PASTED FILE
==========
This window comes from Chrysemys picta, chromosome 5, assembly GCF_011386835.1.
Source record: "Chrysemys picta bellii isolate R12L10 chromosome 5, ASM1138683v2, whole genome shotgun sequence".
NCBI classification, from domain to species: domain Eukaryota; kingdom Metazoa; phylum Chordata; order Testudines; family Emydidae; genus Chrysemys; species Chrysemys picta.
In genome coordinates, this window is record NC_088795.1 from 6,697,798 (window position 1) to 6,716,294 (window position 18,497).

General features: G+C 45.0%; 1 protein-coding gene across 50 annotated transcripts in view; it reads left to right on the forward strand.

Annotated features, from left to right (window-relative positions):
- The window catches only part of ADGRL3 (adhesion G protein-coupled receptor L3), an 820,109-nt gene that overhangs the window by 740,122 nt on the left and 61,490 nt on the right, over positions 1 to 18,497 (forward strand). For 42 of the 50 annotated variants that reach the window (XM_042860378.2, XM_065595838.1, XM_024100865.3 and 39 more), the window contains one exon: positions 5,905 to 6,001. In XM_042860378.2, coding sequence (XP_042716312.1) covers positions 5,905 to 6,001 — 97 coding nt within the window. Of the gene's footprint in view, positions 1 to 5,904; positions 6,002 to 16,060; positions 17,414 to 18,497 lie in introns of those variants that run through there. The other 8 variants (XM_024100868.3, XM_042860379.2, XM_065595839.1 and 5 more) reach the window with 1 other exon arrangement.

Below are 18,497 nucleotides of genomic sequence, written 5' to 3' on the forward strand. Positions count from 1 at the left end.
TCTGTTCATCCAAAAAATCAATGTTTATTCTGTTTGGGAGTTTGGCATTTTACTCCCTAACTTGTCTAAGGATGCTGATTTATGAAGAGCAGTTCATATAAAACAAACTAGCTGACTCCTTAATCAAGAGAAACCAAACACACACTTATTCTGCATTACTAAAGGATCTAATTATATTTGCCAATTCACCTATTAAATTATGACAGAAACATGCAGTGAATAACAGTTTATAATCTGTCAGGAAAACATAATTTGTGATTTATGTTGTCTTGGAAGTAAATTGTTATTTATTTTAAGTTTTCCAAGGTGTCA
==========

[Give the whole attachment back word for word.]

This window comes from Chrysemys picta, chromosome 5, assembly GCF_011386835.1.
Source record: "Chrysemys picta bellii isolate R12L10 chromosome 5, ASM1138683v2, whole genome shotgun sequence".
NCBI classification, from domain to species: domain Eukaryota; kingdom Metazoa; phylum Chordata; order Testudines; family Emydidae; genus Chrysemys; species Chrysemys picta.
In genome coordinates, this window is record NC_088795.1 from 6,697,798 (window position 1) to 6,716,294 (window position 18,497).

General features: G+C 45.0%; 1 protein-coding gene across 50 annotated transcripts in view; it reads left to right on the forward strand.

Annotated features, from left to right (window-relative positions):
- The window catches only part of ADGRL3 (adhesion G protein-coupled receptor L3), an 820,109-nt gene that overhangs the window by 740,122 nt on the left and 61,490 nt on the right, over positions 1 to 18,497 (forward strand). For 42 of the 50 annotated variants that reach the window (XM_042860378.2, XM_065595838.1, XM_024100865.3 and 39 more), the window contains one exon: positions 5,905 to 6,001. In XM_042860378.2, coding sequence (XP_042716312.1) covers positions 5,905 to 6,001 — 97 coding nt within the window. Of the gene's footprint in view, positions 1 to 5,904; positions 6,002 to 16,060; positions 17,414 to 18,497 lie in introns of those variants that run through there. The other 8 variants (XM_024100868.3, XM_042860379.2, XM_065595839.1 and 5 more) reach the window with 1 other exon arrangement.

Below are 18,497 nucleotides of genomic sequence, written 5' to 3' on the forward strand. Positions count from 1 at the left end.
TCTGTTCATCCAAAAAATCAATGTTTATTCTGTTTGGGAGTTTGGCATTTTACTCCCTAACTTGTCTAAGGATGCTGATTTATGAAGAGCAGTTCATATAAAACAAACTAGCTGACTCCTTAATCAAGAGAAACCAAACACACACTTATTCTGCATTACTAAAGGATCTAATTATATTTGCCAATTCACCTATTAAATTATGACAGAAACATGCAGTGAATAACAGTTTATAATCTGTCAGGAAAACATAATTTGTGATTTATGTTGTCTTGGAAGTAAATTGTTATTTATTTTAAGTTTTCCAAGGTGTCA